Firmer Dollar on this Last Day of August

August 31, 2017

The dollar climbed overnight by 0.8% against the kiwi, 0.4% relative to sterling, 0.3% versus the peso, and 0.2% vis-a-vis the euro, yen, Swissy, Canadian dollar and Australian dollar. The greenback also edged up 0.1% against the yuan. Gold dipped 0.2%.

Lots of data reported today.

Stocks were mixed overnight in Asia but are mostly up in Europe. Japan’s Nikkei rose 0.7%, but the Hang Seng fell 0.7%. European equities are up 0.8% in Spain, 0.9% in Italy, 0.7% in France, 0.6% in the U.K., and 0.5% in Germany.

Harvey is still spreading havoc in the Gulf Coast. WTI crude oil rose 0.5%.

The 10-year German bund yield firmed a basis point, while its British and Japanese counterparts are steady.

China’s government-compiled purchasing managers indices rose 0.3 points to 51.7 in manufacturing but dropped 1.1 points to 53.4 in non-manufacturing.

Japanese industrial production slid just 0.8% in July following gains of 2.2% in June and 2.2% in 2Q as a whole. Officials expect a large increase in August and retained the same assessment that production is picking up movement. That’s been their view since November, and output in July was 4.7% above its year-earlier level.

Japanese motor vehicle output posted a greatly reduced 1.4% on-year advance in July. Housing starts in July were 2.3% lower than a year earlier, their biggest on-year drop since February. But construction orders soared 14.9%.

German retail sales volume reversed June’s 1.3% increase, falling 1.2% in July but were still 2.7% greater than a year earlier. German seasonally adjusted unemployment declined 5K in August, and the jobless rate was 5.7% for a fourth month in a row. Employment in July was 1.4% higher than a year earlier.

A 4.0% on-year increase in energy prices lifted Euroland CPI inflation to 1.5% in August from 1.3% in the prior two months, but core inflation held steady at 1.2%. The euro area’s unemployment rate in July stayed at June’s 9.1%, which is the lowest since February 2009. However, youth unemployment rose a tenth of a percentage point to 19.1%. Construction output in the euro area fell 0.5% in June after a 0.2% dip in May but rose 1.2% in 2Q compared to 1Q. The level of construction output in June was 3.4% greater than a year earlier.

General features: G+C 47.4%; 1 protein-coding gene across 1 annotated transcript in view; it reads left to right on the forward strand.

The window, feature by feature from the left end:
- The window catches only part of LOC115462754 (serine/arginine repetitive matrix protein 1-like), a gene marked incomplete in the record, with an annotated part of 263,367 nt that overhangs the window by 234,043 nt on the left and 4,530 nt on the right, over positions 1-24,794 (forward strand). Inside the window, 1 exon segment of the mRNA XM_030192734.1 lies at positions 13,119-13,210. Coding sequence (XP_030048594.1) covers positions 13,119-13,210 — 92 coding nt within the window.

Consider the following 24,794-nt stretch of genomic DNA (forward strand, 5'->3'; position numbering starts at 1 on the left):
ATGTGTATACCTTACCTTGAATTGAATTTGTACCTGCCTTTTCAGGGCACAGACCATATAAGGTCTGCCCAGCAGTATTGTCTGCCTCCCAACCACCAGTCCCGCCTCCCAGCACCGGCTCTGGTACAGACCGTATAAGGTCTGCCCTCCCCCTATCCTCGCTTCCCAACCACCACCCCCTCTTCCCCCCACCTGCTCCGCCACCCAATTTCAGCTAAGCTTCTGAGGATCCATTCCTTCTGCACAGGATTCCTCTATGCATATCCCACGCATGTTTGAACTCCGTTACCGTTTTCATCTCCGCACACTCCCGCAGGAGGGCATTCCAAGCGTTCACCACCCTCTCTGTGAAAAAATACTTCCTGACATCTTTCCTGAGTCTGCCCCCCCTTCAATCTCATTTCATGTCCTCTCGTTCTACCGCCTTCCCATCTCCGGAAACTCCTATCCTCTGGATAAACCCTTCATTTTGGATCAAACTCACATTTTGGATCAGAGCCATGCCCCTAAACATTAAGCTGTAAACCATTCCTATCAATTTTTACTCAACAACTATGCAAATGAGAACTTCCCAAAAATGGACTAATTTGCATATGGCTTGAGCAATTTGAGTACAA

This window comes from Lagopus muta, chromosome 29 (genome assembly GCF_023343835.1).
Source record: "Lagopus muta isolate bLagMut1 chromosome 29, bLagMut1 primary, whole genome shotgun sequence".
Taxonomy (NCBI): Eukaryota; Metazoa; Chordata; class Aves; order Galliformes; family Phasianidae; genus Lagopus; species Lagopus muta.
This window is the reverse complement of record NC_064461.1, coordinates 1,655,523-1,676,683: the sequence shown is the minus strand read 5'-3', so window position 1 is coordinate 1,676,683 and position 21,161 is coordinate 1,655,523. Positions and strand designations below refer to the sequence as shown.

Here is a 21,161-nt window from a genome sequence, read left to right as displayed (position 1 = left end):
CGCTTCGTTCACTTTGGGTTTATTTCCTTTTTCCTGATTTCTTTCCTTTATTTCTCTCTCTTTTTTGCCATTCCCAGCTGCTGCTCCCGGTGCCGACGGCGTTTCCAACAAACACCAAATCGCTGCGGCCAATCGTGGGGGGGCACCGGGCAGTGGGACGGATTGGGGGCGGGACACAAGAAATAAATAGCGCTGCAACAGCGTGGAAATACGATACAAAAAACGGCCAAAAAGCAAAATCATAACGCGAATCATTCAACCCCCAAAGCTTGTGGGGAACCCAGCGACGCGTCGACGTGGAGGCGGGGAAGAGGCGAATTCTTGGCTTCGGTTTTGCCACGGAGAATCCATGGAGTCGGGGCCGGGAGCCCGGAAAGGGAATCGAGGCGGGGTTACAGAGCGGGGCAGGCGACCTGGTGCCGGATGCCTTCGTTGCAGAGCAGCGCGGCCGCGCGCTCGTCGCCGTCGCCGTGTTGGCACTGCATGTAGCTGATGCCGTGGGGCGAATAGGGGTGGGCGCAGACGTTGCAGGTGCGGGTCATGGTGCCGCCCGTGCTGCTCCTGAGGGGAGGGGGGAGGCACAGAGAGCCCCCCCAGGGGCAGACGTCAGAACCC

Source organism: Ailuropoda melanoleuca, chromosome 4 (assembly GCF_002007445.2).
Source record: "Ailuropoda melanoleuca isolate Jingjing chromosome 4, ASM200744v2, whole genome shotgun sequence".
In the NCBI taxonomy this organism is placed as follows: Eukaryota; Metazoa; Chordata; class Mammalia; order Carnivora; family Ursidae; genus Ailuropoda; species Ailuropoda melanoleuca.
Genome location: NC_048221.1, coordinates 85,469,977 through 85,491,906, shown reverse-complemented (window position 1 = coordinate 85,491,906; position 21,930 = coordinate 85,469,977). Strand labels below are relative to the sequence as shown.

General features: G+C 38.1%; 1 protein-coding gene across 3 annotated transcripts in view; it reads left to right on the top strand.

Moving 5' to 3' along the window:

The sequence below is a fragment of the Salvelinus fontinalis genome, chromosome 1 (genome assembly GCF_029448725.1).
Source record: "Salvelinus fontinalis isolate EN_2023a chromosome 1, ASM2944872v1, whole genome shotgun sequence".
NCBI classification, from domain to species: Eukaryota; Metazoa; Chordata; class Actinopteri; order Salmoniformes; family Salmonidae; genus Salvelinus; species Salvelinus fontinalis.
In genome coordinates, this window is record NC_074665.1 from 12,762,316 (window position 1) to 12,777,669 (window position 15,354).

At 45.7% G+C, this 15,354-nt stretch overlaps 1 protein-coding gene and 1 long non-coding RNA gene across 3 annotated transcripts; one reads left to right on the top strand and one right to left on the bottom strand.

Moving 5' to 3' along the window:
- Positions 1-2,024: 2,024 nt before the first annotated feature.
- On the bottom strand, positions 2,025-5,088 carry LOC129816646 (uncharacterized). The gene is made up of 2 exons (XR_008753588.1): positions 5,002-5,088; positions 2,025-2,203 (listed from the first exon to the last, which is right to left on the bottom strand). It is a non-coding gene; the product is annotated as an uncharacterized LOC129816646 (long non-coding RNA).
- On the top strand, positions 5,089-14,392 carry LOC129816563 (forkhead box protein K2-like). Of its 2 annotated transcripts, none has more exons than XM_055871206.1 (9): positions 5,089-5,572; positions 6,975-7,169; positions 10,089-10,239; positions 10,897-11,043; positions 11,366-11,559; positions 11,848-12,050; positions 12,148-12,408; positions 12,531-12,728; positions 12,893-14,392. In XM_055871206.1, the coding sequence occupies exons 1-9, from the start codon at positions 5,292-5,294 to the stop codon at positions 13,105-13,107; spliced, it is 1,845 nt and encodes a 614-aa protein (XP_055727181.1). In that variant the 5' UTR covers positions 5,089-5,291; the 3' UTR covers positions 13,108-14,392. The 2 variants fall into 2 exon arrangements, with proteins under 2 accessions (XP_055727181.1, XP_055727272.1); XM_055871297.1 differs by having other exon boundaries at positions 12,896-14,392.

In the year to August, consumer prices rose 1.2% in Italy and 0.9% in France. 

In the year to July, producer prices climbed 1.5% in France and 1.2% in Hungary but fell 7.8% in Iceland.

Consumer confidence in the U.K. improved two points to a reading in August of minus 10, which was better than analyst forecasts.

Spanish retail sales posted their first monthly decline in six months during July, a drop of 0.4% that left such 1.1% higher than a year earlier.l

In the second quarter, real GDP rose 1.1% in Poland, 0.6% in Denmark and 0.3% in Portugal. On-year growth in those economies was respectively 3.9%, 2.7% and 2.9%.

South African producer price inflation eased 0.4 percentage points to 3.6% in July.

As expected, the Bank of Korea left its base rate unchanged at 1.25%, the level since a 25-basis point cut in June 2016.

Thailand recorded an $8.3 billion current account surplus last quarter, 45% smaller than in 1Q.

In the year to July, Australian M3 money expanded 6.7%, and private credit grew 5.3%. Australian business investment grew 0.8% last quarter.

Scheduled U.S. data to be released today include personal income and spending, the PCE price deflator, pending home sales, the Chicago regional purchasing managers index, and weekly jobless insurance claims. Canada reports June and second-quarter GDP.

Copyright 2017, Larry Greenberg. All rights reserved. No secondary distribution without express permission.

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